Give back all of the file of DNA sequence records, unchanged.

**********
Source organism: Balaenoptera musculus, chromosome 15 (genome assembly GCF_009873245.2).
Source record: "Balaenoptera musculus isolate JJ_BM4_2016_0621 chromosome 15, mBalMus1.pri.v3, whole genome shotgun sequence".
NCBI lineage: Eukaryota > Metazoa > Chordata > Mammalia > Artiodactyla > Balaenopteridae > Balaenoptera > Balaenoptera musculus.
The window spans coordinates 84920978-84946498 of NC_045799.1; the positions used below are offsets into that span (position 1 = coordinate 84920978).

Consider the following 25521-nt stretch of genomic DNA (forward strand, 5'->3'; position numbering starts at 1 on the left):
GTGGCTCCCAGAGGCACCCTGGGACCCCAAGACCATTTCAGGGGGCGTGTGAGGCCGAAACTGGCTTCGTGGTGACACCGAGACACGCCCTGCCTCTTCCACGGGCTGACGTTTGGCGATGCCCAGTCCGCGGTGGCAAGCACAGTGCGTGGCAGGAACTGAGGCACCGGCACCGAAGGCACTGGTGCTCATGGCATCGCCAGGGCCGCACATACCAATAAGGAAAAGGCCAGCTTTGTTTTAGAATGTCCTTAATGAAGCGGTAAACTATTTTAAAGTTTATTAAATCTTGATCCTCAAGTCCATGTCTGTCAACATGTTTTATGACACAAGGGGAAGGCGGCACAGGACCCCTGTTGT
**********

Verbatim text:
Source organism: Balaenoptera musculus, chromosome 15 (genome assembly GCF_009873245.2).
Source record: "Balaenoptera musculus isolate JJ_BM4_2016_0621 chromosome 15, mBalMus1.pri.v3, whole genome shotgun sequence".
NCBI lineage: Eukaryota > Metazoa > Chordata > Mammalia > Artiodactyla > Balaenopteridae > Balaenoptera > Balaenoptera musculus.
The window spans coordinates 84920978-84946498 of NC_045799.1; the positions used below are offsets into that span (position 1 = coordinate 84920978).

Consider the following 25521-nt stretch of genomic DNA (forward strand, 5'->3'; position numbering starts at 1 on the left):
GTGGCTCCCAGAGGCACCCTGGGACCCCAAGACCATTTCAGGGGGCGTGTGAGGCCGAAACTGGCTTCGTGGTGACACCGAGACACGCCCTGCCTCTTCCACGGGCTGACGTTTGGCGATGCCCAGTCCGCGGTGGCAAGCACAGTGCGTGGCAGGAACTGAGGCACCGGCACCGAAGGCACTGGTGCTCATGGCATCGCCAGGGCCGCACATACCAATAAGGAAAAGGCCAGCTTTGTTTTAGAATGTCCTTAATGAAGCGGTAAACTATTTTAAAGTTTATTAAATCTTGATCCTCAAGTCCATGTCTGTCAACATGTTTTATGACACAAGGGGAAGGCGGCACAGGACCCCTGTTGT